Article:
I went to a practice for the Soul City Sirens roller derby team in Augusta a few days back, and just being in the roller rink brought me back to my early teen years in the late 1970s and early ’80s.
I haven’t been to a Sirens bout, which is what they call their contests against other teams. But from what head coach Jason Craig tells me, it almost sounds like the times I spent with friends in the rink.
“It’s a show,” said Craig. “There’s music, DJs, beer, all kinds of stuff. It’s the only sport you’ll be talking about at work for four days afterward.”
OK, maybe like my time at the rink, just without the beer.
If you don’t want to see athletic women in tight uniforms jostling against one another, that’s fine. Each woman has a different roller derby name, and it would be interesting to go just to see how they have dubbed themselves.
Among some of the Siren names are Skull Girl Crush, and in what might not bode well for Craig, his wife is known as Domestic Disturbance.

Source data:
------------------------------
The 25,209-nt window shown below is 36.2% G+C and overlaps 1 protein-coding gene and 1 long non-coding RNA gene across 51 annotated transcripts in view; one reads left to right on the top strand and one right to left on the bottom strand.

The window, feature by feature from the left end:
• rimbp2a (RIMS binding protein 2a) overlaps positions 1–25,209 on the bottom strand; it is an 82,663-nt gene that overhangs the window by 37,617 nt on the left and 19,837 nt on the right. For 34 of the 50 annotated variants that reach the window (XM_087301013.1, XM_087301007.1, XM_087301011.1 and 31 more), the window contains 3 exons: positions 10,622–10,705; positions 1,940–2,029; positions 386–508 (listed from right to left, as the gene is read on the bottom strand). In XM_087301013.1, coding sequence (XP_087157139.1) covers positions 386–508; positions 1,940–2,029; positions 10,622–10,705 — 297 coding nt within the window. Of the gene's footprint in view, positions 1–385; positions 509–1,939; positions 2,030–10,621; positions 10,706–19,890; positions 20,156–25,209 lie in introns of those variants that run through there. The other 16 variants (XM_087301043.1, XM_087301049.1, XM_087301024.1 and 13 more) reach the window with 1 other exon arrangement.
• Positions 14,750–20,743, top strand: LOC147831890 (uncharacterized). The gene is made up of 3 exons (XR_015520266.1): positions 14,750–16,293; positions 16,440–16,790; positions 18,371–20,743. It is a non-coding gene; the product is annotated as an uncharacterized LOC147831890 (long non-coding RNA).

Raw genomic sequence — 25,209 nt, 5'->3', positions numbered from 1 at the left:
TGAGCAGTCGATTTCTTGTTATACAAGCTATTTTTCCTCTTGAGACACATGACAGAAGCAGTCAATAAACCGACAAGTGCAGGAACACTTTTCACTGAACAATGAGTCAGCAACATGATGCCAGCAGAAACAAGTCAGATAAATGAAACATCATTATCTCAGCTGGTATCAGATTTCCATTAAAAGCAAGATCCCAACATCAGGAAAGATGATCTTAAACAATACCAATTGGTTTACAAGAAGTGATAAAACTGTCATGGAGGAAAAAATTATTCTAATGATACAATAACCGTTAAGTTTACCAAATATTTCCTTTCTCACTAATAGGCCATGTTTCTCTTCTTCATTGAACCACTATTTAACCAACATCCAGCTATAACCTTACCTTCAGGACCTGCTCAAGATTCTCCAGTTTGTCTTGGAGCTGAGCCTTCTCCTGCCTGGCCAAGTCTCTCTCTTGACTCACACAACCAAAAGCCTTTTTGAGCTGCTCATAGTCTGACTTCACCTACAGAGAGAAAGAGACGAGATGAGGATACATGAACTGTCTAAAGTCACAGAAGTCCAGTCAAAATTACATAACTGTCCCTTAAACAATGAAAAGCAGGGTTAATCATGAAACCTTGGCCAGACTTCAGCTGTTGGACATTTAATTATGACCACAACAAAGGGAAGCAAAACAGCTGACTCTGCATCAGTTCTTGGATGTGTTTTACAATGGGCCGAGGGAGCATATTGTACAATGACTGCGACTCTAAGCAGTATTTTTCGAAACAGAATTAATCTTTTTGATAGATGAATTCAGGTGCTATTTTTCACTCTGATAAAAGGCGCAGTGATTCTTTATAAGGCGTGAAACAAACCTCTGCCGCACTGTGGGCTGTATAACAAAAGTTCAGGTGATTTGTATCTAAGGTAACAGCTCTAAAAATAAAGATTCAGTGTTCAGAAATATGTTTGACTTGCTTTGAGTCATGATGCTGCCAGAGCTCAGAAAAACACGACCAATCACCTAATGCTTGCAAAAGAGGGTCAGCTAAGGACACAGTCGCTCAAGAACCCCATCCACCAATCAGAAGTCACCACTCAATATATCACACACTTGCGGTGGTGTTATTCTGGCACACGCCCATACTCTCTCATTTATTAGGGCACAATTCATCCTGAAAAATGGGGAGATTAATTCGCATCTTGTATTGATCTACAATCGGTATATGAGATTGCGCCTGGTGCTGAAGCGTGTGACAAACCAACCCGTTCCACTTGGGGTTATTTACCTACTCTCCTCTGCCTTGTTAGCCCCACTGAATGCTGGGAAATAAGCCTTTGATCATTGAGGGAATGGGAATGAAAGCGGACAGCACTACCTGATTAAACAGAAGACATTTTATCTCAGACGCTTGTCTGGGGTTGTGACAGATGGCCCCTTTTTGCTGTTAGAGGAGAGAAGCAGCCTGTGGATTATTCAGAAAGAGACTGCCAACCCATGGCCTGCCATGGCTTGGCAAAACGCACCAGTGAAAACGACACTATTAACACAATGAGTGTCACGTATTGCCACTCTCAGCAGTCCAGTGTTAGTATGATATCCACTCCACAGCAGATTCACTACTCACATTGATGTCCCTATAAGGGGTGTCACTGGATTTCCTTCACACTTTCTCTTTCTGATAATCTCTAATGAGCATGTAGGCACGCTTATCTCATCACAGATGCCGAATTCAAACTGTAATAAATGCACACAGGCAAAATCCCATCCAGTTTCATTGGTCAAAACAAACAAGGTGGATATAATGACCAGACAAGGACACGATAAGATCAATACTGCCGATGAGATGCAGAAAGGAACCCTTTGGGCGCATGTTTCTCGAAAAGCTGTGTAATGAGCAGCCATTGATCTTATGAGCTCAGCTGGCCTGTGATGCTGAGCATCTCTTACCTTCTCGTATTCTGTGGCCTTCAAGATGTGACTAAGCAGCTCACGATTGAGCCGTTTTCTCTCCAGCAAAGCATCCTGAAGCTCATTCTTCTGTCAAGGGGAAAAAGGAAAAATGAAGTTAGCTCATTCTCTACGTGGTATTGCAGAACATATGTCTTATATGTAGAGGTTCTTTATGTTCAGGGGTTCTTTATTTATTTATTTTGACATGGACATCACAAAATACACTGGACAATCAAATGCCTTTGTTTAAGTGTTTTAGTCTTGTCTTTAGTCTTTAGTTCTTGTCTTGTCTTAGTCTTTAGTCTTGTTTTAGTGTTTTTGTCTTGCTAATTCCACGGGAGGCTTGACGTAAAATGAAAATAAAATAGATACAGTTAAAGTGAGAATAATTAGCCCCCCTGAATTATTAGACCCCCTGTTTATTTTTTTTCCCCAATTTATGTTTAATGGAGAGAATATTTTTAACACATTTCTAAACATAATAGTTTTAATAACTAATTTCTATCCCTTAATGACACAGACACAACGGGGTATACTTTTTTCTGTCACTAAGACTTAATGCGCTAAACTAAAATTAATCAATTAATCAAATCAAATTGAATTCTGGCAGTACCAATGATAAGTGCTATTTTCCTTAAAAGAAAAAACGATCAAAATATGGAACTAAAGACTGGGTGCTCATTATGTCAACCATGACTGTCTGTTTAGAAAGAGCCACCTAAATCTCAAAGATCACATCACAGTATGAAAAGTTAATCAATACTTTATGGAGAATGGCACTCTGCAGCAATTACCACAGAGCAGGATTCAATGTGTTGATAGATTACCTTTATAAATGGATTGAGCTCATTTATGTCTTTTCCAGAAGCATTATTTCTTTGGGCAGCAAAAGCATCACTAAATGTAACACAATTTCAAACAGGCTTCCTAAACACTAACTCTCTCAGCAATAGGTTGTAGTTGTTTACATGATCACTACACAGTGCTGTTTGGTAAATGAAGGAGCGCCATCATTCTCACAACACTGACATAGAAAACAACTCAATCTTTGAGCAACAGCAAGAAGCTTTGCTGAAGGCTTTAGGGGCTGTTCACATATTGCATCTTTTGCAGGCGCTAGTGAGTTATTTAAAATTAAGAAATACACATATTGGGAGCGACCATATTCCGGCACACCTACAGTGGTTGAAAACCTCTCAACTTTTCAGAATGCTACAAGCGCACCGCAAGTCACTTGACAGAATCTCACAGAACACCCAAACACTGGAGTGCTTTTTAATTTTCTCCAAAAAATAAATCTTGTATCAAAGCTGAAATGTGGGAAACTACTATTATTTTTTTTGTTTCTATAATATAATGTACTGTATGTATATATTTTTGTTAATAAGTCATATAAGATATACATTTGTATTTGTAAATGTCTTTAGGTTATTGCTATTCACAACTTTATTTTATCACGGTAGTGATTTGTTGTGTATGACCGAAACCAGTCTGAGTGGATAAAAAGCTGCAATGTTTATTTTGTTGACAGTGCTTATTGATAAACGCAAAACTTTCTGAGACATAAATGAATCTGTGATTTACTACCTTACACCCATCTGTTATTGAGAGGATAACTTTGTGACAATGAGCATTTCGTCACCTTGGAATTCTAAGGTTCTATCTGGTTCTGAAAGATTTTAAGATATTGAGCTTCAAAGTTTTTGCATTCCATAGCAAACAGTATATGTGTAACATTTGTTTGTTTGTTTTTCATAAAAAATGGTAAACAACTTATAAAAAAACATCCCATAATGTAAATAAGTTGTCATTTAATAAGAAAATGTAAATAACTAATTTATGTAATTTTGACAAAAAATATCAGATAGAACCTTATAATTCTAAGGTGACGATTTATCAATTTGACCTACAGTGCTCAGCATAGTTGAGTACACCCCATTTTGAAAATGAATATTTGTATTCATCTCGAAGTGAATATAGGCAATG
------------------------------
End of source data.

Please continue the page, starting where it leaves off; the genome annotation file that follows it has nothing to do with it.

Anyone who ever spent any time with me at the rink would agree that my roller derby name would have to be something like Clumsy McTrippin.
My claim to fame is I invented a move called “The Superman”: Stumble over an imaginary object, go full prone in the air with arms extended. There is no graceful landing, however.
We relied on parents or older siblings to get us to the rink, and to do the sport they love, these women really receive tremendous support from their families.
“They become your best fans. They become your ticket-takers at the door,” Kristan Flores said. “It becomes a family affair because it is all skater run. We don’t hire anybody to do this. We do all the stuff ourselves. We have to sell approximately 250 tickets each bout to break even for a month.”
Most of the auxiliary personnel who help run bouts, such as scoreboard operators or penalty timekeepers, are related to the skaters.
“All the husbands have to be involved,” Craig said. “That’s where we recruit a lot of our volunteers.”
Of course, that doesn’t mean the families don’t worry about them on the track, like Lakeside grad Betsy Hart’s father.
“He’s come to a few of my bouts,” Hart said laughing. “He’s more worried about my physical well-being.”
After watching the Sirens practice for two hours, I understand what they’re trying to accomplish, but what I don’t know about the sport far exceeds that. And that’s OK.
“You pick it up and it’s really addictive,” Craig said. “A good way to find out about it is to come to a bout and watch it.”